Arthritis: Why it Hurts so badly?

Arthritis is a chronic disease that causes a lot of pain, rigidity, swelling, and loss of function of the joints. Usually the starting age of this disease is between 20 and 45 years old. This disease has affected millions of people, decreasing their quality and effectiveness in performing various daily activities.

Arthritis has three common types according to Udan (Medical-Surgical Nursing, p. 390).

The first one is rheumatoid arthritis which affects more women than men. It is a chronic systemic disease characterized by inflammatory changes in the joints and related structures. Although its cause is unknown, it may be autoimmune or genetics.

The second one is osteoarthritis which is a non-systemic disorder of joints characterized by degeneration of articular cartilage that equally affects both women and men.

The third one is gout which is a disorder of purine metabolism causing precipitation of urate crystals in the joints resulting to pain and inflammation.

Diagnosis can be pretty tricky because it can start gradually with only very subtle symptoms. Blood tests and radiography can show normal results at the beginning of the process. The subtle symptoms at the beginning, if detected, can be problems in the joints. The symptoms can affect other organs like eyes, lungs or skin; it can be different depending on each individual.

The doctor’s skills are essential in making a precise diagnosis and giving the most effective treatment. The diagnosis criteria proposed by the American School of Rheumatology include some of the next points:

• Arthritis presence during 6 weeks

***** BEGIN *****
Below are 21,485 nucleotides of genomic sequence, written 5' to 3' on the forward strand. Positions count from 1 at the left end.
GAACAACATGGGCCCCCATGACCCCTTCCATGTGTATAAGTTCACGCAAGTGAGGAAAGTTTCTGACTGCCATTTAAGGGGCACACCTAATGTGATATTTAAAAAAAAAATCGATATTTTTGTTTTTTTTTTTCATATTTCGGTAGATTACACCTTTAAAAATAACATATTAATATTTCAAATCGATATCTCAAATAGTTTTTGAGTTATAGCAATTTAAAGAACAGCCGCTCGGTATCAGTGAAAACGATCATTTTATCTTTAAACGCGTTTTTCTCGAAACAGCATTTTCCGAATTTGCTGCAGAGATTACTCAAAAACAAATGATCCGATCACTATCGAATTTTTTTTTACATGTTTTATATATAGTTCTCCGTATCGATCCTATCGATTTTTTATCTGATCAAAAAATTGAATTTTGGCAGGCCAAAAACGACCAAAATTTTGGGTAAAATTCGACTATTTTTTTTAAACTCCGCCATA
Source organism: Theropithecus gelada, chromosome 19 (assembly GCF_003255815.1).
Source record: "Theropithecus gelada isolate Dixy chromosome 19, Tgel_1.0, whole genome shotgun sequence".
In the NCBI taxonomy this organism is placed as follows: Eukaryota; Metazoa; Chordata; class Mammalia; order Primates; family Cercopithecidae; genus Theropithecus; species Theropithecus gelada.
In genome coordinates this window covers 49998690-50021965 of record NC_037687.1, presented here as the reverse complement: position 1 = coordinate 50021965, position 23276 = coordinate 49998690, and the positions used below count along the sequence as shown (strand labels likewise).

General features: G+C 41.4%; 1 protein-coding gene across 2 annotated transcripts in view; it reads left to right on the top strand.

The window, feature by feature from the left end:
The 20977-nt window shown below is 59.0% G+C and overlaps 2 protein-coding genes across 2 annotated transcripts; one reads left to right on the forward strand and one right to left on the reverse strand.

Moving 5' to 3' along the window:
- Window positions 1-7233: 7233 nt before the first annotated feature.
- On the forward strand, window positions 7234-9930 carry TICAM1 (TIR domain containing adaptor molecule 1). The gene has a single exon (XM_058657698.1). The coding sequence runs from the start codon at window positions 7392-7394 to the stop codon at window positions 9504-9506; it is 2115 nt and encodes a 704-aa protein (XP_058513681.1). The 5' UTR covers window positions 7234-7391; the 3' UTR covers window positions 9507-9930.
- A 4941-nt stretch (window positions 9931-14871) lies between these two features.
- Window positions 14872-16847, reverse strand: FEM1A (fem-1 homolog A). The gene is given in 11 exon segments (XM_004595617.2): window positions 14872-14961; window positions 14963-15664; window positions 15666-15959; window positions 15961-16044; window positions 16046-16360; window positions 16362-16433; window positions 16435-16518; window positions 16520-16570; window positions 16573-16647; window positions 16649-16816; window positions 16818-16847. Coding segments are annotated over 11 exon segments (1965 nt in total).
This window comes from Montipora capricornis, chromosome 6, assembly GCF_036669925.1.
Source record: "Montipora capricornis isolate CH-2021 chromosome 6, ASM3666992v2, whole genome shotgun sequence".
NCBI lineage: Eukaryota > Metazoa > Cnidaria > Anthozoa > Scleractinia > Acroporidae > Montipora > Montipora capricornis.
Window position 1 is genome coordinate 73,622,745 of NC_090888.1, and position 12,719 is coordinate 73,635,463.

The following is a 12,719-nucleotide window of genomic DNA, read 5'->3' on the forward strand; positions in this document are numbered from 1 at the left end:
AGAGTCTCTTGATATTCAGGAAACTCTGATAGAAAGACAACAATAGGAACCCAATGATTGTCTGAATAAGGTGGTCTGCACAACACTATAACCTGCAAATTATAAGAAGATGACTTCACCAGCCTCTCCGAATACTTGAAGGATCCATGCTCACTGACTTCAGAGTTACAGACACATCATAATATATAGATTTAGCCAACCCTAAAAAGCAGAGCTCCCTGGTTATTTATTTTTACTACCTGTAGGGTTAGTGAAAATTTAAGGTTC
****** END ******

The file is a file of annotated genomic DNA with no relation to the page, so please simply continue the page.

• Prolonged morning joint rigidity
• Characteristic presence of nodules over the skin
• joint erosions visible by radiology
• analytic positivity of anti-bodies known as a rheumatism factor

There is no cure for arthritis. However there are treatments that allow the patient to be relieved from the symptoms experienced. The treatment of this disease has been increasingly developed over the last 25 years, being able to offer the patients a significant improvement of their symptoms and maintaining their functional level to almost normal. The objective of the treatments are to improve patient’s life, relieve pain and increase mobility and strength of affected joints.

– Aspirin, which is the mainstay drug, gives both analgesic and anti-inflammatory effects.

– Also corticosteroids may be used for the same effects.

– Exercise, heat and cold application, well-balanced diet, joint protection and physical therapy are also included.

The success of the treatment depends basically on the early detection of the disease and an aggressive therapy for it before a deterioration of function or an irreversible damage eventually occurs.

The optimal treatment of the disease depends on a multidisciplinary board, including proper education of the patient and the participation of other health care agents, such as rheumatologists, primary doctors, nurses, rehabilitation, psychiatrists and orthopedic surgeon. The spectacular results of the total joint replacement (especially for hip and knee), helped patients with advanced disease to regain mobility and functional capacity.

The life expectancy of people with arthritis nowadays has indeed improved. As treatments keep getting better, complications and mortality keep decreasing and more people with this disease start enjoying their lives once again.

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